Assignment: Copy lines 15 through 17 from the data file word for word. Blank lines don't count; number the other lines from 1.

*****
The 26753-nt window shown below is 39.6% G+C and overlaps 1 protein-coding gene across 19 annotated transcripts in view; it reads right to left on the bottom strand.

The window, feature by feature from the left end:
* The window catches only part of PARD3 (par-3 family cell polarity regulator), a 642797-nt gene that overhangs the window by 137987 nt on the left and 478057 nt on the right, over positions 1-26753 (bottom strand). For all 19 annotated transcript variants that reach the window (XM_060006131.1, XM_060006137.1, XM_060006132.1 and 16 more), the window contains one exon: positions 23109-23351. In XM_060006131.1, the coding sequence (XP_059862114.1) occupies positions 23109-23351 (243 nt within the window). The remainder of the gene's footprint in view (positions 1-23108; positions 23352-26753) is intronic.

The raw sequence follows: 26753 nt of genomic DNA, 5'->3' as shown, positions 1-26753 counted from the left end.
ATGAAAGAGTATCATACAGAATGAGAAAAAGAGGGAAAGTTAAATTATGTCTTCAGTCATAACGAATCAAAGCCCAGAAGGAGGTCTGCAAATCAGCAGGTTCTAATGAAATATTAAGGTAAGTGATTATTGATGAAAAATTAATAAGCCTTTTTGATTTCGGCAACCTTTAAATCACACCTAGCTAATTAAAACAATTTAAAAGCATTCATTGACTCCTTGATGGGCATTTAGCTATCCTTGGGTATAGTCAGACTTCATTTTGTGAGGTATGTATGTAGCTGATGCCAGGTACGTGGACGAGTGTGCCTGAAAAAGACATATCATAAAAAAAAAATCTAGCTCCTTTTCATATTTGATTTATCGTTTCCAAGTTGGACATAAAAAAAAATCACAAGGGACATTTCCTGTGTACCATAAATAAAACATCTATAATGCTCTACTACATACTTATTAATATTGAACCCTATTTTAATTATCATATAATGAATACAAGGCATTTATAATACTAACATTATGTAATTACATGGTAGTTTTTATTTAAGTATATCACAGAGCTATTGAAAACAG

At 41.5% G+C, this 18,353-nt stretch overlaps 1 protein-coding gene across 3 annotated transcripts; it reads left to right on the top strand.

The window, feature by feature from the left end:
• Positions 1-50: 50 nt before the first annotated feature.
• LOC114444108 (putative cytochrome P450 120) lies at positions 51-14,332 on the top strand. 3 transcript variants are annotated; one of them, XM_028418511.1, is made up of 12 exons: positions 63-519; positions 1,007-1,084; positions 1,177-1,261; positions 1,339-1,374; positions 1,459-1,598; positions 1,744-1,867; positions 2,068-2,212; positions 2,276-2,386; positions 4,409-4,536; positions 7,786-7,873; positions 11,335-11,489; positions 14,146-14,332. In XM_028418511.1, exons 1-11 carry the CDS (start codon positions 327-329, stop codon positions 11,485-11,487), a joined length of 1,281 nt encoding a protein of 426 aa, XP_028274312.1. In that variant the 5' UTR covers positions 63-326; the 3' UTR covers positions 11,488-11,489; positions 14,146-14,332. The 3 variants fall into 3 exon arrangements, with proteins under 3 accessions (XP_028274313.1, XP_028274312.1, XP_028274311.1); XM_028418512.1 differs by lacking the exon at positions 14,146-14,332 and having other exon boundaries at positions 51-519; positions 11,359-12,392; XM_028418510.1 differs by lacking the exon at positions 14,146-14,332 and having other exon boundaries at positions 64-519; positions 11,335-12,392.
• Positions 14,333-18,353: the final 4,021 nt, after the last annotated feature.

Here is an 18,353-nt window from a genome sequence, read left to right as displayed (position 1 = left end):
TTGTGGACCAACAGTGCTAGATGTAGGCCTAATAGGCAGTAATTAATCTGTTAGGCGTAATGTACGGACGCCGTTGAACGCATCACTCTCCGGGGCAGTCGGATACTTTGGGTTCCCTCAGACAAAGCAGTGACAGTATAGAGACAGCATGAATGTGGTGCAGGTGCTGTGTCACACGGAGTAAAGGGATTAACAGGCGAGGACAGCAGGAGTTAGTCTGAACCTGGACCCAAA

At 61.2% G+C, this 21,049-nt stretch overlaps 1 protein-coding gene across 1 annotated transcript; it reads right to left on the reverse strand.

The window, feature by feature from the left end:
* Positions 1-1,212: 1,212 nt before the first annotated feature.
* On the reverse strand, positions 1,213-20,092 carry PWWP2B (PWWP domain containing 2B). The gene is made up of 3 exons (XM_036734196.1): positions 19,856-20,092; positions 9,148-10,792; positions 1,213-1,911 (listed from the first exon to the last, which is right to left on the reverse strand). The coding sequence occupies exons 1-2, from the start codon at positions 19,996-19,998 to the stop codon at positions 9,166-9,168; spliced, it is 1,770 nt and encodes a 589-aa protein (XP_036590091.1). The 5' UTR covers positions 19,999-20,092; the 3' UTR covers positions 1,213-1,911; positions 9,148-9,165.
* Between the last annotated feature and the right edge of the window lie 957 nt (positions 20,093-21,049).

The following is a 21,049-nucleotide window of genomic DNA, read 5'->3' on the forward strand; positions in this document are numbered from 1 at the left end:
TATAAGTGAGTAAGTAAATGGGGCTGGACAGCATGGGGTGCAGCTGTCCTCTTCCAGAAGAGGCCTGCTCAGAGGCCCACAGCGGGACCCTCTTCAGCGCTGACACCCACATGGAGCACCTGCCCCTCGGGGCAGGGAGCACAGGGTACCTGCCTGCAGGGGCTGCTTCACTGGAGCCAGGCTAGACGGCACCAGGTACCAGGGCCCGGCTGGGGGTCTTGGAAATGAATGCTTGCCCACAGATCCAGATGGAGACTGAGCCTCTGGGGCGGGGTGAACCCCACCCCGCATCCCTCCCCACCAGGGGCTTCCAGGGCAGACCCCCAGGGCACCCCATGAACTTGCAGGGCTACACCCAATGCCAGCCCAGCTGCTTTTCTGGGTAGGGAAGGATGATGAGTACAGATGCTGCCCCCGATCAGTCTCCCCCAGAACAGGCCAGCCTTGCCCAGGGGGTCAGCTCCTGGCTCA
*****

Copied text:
* Positions 1-1,212: 1,212 nt before the first annotated feature.
* On the reverse strand, positions 1,213-20,092 carry PWWP2B (PWWP domain containing 2B). The gene is made up of 3 exons (XM_036734196.1): positions 19,856-20,092; positions 9,148-10,792; positions 1,213-1,911 (listed from the first exon to the last, which is right to left on the reverse strand). The coding sequence occupies exons 1-2, from the start codon at positions 19,996-19,998 to the stop codon at positions 9,166-9,168; spliced, it is 1,770 nt and encodes a 589-aa protein (XP_036590091.1). The 5' UTR covers positions 19,999-20,092; the 3' UTR covers positions 1,213-1,911; positions 9,148-9,165.
* Between the last annotated feature and the right edge of the window lie 957 nt (positions 20,093-21,049).